You take what you can get, which is why Buehler views the team's all-in offseason a bit differently. "At some point, we made the trade," he said. "It's done. Mookie Betts is a Dodger for the season, and I think we're gaining with any game we play because at some point we thought we weren't going to play any games this season."
Manager Dave Roberts spent the downtime this spring doing what he does best: communicating, team-building, coaxing, prodding and doing everything in his power—from his home—to keep his players together and engaged. Though it may seem like it occurred years ago now, Roberts and every player still vividly recall that day when newbie Betts, before the second full-squad workout of the spring, made a heartfelt clubhouse speech to his teammates asking for urgency every day this summer, from mundane backfield drills in early spring to batting practice sessions during the dog days of August. The Dodgers were both surprised and impressed by the low-key Betts' take-charge move, and as the coronavirus-plagued days ticked off the calendar in the spring and early summer, the moment echoed.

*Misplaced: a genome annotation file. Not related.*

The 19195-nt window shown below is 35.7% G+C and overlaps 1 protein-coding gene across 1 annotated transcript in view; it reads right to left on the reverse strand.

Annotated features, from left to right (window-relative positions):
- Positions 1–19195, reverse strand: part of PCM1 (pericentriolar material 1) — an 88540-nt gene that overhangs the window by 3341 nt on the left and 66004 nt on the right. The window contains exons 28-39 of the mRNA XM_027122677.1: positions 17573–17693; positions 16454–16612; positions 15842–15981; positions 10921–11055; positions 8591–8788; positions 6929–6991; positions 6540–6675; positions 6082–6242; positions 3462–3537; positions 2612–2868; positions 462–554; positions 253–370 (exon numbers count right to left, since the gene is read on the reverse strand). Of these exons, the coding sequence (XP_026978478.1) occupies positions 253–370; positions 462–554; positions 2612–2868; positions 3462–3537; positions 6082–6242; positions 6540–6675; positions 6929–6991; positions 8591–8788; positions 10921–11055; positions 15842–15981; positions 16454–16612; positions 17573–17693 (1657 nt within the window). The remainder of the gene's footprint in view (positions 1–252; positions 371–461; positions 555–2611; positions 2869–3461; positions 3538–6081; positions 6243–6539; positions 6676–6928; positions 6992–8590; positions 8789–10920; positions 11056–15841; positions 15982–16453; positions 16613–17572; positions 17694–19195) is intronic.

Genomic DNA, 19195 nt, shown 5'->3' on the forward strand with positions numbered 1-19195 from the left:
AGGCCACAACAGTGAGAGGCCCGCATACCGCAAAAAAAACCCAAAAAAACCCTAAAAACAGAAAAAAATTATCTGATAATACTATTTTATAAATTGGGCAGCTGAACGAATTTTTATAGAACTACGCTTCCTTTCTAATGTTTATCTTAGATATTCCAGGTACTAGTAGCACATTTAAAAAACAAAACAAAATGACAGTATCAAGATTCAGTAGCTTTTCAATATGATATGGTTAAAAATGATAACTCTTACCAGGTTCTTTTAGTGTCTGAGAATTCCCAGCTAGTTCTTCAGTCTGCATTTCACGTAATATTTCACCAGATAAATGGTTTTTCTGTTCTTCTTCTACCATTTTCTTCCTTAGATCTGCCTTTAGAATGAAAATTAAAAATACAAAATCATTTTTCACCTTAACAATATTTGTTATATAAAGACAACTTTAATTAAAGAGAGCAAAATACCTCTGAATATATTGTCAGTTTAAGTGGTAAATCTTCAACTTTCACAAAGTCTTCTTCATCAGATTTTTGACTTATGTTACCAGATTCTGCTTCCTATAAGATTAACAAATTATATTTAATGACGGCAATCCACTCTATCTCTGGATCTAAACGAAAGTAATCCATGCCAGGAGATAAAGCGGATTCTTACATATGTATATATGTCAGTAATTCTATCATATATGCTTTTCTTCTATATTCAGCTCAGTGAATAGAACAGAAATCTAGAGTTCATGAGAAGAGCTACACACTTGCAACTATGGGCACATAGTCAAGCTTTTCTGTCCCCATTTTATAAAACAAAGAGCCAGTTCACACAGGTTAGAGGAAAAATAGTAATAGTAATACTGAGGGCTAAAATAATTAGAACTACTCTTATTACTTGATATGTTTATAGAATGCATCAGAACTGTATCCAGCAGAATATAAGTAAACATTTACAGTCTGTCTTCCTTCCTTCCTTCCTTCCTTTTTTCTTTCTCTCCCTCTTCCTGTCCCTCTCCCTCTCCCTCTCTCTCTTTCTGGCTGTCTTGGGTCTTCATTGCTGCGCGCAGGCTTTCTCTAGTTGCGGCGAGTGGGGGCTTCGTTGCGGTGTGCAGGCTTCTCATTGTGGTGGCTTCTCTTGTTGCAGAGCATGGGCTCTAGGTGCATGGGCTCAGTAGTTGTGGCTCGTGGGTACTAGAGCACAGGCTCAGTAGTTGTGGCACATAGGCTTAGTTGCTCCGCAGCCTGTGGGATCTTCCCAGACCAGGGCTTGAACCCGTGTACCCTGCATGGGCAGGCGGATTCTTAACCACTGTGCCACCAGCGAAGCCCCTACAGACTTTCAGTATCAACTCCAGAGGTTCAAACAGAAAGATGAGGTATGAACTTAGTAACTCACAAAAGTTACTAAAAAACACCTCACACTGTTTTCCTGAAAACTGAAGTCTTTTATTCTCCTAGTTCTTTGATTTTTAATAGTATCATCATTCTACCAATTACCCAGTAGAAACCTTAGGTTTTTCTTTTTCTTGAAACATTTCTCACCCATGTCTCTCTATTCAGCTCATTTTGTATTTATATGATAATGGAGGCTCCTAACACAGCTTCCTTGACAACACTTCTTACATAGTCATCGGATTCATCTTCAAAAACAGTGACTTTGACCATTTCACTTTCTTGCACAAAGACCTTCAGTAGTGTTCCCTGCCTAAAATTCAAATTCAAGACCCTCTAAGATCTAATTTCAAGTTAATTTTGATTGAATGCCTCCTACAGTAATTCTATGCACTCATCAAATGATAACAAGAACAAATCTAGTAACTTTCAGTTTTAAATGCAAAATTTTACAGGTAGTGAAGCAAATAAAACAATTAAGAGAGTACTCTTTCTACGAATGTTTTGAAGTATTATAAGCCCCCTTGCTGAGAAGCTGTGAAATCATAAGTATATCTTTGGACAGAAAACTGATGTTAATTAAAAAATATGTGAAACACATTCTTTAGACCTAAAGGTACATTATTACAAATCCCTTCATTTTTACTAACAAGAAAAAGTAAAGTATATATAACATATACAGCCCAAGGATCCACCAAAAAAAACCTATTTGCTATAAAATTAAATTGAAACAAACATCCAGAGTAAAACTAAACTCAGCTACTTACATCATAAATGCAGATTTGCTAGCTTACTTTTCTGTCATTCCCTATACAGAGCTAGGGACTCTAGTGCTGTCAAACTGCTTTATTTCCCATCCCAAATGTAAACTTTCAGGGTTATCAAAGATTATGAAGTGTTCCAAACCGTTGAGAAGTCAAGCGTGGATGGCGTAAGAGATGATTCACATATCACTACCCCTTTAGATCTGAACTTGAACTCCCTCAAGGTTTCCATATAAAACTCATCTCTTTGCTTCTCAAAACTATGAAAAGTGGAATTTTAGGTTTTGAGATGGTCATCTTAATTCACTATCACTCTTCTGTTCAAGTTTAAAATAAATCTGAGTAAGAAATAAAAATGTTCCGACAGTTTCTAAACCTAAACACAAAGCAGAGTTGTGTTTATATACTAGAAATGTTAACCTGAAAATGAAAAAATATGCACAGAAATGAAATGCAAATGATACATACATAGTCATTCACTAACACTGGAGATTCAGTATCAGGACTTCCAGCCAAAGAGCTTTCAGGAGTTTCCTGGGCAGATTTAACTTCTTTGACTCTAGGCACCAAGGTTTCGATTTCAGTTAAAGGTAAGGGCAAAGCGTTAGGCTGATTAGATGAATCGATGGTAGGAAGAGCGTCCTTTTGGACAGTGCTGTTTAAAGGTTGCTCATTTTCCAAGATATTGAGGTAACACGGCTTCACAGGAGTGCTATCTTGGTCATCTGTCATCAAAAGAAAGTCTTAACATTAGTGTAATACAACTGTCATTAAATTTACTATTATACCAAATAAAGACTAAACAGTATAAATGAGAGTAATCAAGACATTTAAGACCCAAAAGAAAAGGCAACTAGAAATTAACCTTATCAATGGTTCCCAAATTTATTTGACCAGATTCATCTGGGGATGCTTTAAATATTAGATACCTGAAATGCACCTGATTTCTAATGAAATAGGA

"The time we did have together was huge," Roberts said during a social distancing interview in his driveway at home in San Diego during the self-isolation portion of the spring. "Now I feel confident that when … we play in '20, that the integration, the team aspect of it is intact. If we didn't have it, there'd be a lot more uncertainty.
"I do like the way we infused some new players who came from different organizations and had different ways of looking at things. It was talked about how Mookie stepped up and initiated a meeting. That's been very good for us. But you really don't know until you start playing games."